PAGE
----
Ref: Feds Say That Banned Researcher Commandeered a Plane – Wired
Militants in Iraq have used $26 off-the-shelf software to intercept live video feeds from U.S. Predator drones, potentially providing them with information they need to evade or monitor U.S. military operations.
Senior defense and intelligence officials said Iranian-backed insurgents intercepted the video feeds by taking advantage of an unprotected communications link in some of the remotely flown planes’ systems. Shiite fighters in Iraq used software programs such as SkyGrabber — available for as little as $25.95 on the Internet — to regularly capture drone video feeds, according to a person familiar with reports on the matter.
The drone intercepts mark the emergence of a shadow cyber war within the U.S.-led conflicts overseas. They also point to a potentially serious vulnerability in Washington’s growing network of unmanned drones, which have become the American weapon of choice in both Afghanistan and Pakistan.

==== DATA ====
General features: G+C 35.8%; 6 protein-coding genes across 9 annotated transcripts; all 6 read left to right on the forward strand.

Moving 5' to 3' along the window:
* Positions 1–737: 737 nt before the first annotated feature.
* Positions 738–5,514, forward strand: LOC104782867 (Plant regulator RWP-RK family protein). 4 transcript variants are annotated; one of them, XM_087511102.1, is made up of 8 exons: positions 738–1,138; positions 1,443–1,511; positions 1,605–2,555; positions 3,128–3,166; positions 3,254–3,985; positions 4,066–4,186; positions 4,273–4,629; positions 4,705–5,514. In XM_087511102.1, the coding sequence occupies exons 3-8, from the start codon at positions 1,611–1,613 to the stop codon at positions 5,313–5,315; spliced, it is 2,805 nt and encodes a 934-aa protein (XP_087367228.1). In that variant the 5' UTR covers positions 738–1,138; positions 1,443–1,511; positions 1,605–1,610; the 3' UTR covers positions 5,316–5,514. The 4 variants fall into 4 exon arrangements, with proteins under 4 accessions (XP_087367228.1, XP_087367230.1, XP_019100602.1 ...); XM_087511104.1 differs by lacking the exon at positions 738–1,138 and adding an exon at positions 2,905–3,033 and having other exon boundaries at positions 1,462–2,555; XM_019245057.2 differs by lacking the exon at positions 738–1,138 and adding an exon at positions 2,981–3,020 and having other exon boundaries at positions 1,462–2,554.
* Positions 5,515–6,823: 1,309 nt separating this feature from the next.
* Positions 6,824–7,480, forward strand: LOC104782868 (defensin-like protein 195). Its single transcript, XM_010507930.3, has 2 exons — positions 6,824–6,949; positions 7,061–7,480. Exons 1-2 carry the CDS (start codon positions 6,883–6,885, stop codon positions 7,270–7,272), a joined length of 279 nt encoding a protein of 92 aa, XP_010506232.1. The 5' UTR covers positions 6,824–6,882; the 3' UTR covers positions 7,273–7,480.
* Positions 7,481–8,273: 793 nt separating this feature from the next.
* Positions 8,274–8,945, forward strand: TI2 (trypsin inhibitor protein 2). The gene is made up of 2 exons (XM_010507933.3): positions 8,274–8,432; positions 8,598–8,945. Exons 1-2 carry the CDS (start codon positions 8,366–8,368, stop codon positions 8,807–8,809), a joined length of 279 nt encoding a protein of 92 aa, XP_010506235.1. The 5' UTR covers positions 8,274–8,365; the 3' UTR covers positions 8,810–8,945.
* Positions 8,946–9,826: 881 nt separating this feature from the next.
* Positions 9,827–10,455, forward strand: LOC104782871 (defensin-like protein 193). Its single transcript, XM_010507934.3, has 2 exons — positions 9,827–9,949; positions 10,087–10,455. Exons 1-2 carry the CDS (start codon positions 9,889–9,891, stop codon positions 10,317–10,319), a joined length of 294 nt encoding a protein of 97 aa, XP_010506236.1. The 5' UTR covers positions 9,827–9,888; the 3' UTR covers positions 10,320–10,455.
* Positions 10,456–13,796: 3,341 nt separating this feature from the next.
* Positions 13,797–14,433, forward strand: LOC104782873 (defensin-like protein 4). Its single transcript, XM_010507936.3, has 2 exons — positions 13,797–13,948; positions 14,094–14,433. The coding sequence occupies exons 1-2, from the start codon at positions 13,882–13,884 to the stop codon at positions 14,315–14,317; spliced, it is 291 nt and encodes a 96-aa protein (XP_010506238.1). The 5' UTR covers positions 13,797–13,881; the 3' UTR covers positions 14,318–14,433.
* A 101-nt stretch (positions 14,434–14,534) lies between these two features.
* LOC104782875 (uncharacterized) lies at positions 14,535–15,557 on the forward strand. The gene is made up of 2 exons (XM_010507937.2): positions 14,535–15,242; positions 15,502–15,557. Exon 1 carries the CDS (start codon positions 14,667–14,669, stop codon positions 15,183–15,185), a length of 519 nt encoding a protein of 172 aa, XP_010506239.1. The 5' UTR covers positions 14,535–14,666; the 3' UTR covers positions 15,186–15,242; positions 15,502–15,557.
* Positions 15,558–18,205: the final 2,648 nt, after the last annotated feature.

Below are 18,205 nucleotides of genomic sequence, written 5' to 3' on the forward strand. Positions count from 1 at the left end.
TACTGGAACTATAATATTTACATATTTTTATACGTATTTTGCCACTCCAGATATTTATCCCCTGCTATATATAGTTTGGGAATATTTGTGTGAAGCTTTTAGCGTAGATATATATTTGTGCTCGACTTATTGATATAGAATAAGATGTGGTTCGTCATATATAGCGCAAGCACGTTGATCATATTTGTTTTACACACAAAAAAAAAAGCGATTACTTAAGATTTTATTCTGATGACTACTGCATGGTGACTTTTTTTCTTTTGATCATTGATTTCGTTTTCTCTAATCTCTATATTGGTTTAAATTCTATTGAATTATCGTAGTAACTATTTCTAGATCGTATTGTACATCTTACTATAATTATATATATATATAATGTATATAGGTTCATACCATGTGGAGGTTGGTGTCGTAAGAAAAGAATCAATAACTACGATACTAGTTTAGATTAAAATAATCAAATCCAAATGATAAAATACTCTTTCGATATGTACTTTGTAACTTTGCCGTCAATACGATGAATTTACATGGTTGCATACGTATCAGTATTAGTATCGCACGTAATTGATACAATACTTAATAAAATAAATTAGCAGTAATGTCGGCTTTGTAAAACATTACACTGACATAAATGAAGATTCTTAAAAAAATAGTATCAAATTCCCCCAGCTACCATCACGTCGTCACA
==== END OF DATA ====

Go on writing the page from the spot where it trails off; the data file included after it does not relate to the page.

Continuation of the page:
Last December, U.S. military personnel in Iraq discovered copies of Predator drone feeds on a laptop belonging to a Shiite militant, according to a person familiar with reports on the matter. “There was evidence this was not a one-time deal,” this person said. The U.S. accuses Iran of providing weapons, money and training to Shiite fighters in Iraq, a charge that Tehran has long denied.
The militants use programs such as SkyGrabber, from Russian company SkySoftware. Andrew Solonikov, one of the software’s developers, said he was unaware that his software could be used to intercept drone feeds. “It was developed to intercept music, photos, video, programs and other content that other users download from the Internet — no military data or other commercial data, only free legal content,” he said by email from Russia.
Ref: Insurgents Hack U.S. Drones – WallStreetJournal